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More Bedwetting After Start of School??

August 23, 2023 4 min read

Getting back into the groove of a new school year can be very exciting but may also come with some unanticipated events as well. 

Some children who have become dry over the summer begin to have some accidents once school starts. And some children who are doing great with responding to their bedwetting alarm begin to have larger wet spots or begin sleeping through the loud sound.

Why does this happen? What can you do?

Different Schedule

Going back to school is physically and emotionally draining until a routine is established.  Any change, even good ones, can cause increased wetting.  Having a different sleep-wake cycle during the summer versus the school year can contribute.  Especially with older kids, who may have stayed up very late during the summer, it can take a couple of weeks to adjust. Being exhausted may cause children to just sleep through the need to wake up and urinate.

  • Reassure your child that once the new routine is established, dry nights will most likely resume. 
  • Do your best to have a regular bedtime, with double voiding before bed (urinating twice about 30 minutes apart).

Eating and Drinking Changes

In a 24 hour period of time, your child’s body needs a certain amount of fluid to stay healthy.  A relaxed summer schedule and outdoor camps that push fluids help kids get plenty to drink during a summer day.

However, drinking throughout the entire day is not always easy for kids during the school year.  Many children do not drink anything with breakfast and only 8 ounces at lunch.  Sips of water from the fountain may be the only other opportunity to drink.

  • Encourage drinking of a large glass of water, juice or milk with breakfast, even if they don’t feel thirsty.
  • Send a water bottle, educating your child on the importance of drinking it all during the day.  Many other kids will also have water bottles at school. Being able to keep it on their desk also helps with compliance of taking in adequate water. If your child loves cold water, use a frozen ice stick in their bottle.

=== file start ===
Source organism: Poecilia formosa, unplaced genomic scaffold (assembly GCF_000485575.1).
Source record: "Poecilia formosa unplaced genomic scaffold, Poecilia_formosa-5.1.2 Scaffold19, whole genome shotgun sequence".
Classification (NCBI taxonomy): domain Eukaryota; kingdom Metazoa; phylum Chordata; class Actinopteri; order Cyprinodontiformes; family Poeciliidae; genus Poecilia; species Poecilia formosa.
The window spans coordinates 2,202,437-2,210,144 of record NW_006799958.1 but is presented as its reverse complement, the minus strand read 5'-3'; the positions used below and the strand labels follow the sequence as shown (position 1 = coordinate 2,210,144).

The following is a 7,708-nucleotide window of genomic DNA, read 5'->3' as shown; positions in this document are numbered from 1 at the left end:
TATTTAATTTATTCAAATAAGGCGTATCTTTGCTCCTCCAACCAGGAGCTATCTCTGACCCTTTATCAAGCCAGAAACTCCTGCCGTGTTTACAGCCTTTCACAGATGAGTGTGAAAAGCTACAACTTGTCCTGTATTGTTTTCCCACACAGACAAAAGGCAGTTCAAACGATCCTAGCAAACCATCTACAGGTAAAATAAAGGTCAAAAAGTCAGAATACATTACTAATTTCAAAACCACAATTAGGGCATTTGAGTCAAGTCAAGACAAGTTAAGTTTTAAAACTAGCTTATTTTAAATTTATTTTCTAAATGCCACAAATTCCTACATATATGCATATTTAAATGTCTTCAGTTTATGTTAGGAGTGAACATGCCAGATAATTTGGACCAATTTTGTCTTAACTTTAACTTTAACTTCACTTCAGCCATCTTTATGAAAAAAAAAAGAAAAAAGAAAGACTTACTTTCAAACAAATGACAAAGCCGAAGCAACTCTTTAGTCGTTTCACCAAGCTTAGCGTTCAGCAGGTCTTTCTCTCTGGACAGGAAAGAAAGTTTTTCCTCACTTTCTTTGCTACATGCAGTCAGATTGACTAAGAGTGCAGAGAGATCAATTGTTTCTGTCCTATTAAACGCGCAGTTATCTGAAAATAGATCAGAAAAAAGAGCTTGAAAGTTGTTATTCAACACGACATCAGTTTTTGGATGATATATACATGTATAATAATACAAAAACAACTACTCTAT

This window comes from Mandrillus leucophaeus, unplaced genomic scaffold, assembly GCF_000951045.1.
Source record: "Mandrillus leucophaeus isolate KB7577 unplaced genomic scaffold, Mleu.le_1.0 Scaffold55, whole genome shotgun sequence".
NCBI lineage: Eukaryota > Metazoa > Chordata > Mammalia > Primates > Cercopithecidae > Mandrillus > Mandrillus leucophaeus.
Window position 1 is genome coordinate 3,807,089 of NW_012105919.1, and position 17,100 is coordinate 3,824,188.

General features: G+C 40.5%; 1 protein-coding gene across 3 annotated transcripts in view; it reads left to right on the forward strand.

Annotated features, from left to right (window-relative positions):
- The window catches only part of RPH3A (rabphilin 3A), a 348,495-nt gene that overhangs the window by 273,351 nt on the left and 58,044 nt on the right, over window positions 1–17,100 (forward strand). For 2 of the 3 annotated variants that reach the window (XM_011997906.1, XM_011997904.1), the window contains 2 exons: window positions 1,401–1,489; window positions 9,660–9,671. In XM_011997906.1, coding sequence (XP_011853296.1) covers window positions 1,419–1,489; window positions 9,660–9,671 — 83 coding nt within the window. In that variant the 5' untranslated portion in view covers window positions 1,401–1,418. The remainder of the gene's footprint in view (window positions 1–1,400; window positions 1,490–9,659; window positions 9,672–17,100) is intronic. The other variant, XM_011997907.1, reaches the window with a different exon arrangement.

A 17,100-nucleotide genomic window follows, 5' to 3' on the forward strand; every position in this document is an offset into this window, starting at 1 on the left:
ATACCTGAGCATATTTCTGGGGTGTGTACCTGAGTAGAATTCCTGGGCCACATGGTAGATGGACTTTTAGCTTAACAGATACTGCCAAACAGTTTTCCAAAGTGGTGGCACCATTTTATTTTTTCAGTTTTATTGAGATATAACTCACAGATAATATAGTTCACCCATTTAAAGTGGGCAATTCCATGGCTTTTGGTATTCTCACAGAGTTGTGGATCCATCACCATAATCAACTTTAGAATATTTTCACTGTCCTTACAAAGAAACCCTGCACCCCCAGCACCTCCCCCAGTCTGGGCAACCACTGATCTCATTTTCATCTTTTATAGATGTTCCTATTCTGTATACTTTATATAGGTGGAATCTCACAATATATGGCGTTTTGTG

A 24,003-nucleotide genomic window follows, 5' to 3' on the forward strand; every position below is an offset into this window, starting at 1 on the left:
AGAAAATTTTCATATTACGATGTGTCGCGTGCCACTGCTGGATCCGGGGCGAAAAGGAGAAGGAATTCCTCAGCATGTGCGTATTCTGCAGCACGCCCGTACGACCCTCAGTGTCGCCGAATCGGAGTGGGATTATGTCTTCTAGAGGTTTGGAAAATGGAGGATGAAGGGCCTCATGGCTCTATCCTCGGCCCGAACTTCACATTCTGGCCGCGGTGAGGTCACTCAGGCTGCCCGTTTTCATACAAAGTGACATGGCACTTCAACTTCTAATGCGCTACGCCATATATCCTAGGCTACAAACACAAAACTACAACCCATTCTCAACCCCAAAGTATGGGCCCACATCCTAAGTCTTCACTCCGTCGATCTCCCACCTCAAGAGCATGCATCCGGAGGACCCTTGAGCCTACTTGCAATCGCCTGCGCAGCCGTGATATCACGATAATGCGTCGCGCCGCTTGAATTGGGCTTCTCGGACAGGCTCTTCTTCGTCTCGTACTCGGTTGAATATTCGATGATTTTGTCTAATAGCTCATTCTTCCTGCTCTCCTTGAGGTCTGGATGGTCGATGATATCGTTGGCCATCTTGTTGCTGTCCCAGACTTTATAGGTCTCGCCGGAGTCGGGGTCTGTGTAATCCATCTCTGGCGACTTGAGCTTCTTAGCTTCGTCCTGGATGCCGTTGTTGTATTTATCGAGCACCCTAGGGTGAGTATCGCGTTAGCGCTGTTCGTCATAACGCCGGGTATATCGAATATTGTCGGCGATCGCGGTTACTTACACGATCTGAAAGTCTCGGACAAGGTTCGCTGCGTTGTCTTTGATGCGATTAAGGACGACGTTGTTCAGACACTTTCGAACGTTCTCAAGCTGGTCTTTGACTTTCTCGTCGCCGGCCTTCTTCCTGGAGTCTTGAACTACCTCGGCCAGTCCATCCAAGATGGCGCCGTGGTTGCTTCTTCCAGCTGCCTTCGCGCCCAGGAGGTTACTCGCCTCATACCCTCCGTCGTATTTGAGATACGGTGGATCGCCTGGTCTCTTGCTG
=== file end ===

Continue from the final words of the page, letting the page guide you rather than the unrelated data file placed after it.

• Pack an extra drink with lunch.

Drinking throughout the day eliminates the overwhelming urge to drink a lot before bedtime.  Your child should not be complaining of thirst at bedtime if he or she has enough water during the day. 

Change of Diet

Eating during the school year can also be different than the summer.  Lack of fruits and vegetables, with an increase in cheese, bread, milk can lead to less frequent stools.  Regular bowel movements are important in staying dry at night.

  • Include high fiber foods in lunches and snacks.
  • Read labels when buying foods and look for the most fiber.

Changes in Elimination

Fear of the school bathroom or overly strict teachers can prevent your child from urinating or having a bowel movement when they feel the urge to do so.  Trying to “hold it” until they get home can lead to embarrassing daytime accidents or constipation.

  • Ask your child about the bathroom rules in their classroom.  It may take a gentle email to the teacher to allow unrestricted bathroom privilege in a child who is nervous about the rules.
  • Ask your child about any other reason they might not be using the school bathroom.  Fear of bullying, cleanliness, lack of toilet paper, etc. are reasons that come up.  Come up with solutions for these concerns.
  • Providing quiet toilet time at home before school and after school can help your child relax and produce a bowel movement in the comfort of their own home.  Your child may need a reminder and/or persuasion to sit at the prescribed times. Permission for electronic time or reading time can make it more enjoyable. 

New Sports Practices

Late summer and fall sports practices lead to increased fatigue, at least temporarily.  Also, late dinners and being thirsty after practice can contribute to bedwetting. 

Drinking water before practice starts can be helpful.  If your child is thirsty after practice, let them drink.  Eventually, their body will get used to the new activity and wake up, if needed, to urinate during the night.


Invitations for sleepovers or school trips start with the new school year.  For children with nighttime accidents, having a backup plan is important. 

  • Disposable pants, sleeping bag liners, or medication may help.
  • Limit the number of spontaneous sleepovers until the bedwetting has improved.

Bedwetting Alarms for Relapse

For a temporary relapse with the start of the school year, children who have become dry while using a bedwetting alarm can simply restart it for a few weeks.

  • Restarting the alarm reminds the body what it should be doing in the nighttime.
  • Once a regular school schedule is established for a few months, this is actually a good time to begin use of a bedwetting alarm in children who are still consistently wet at night.



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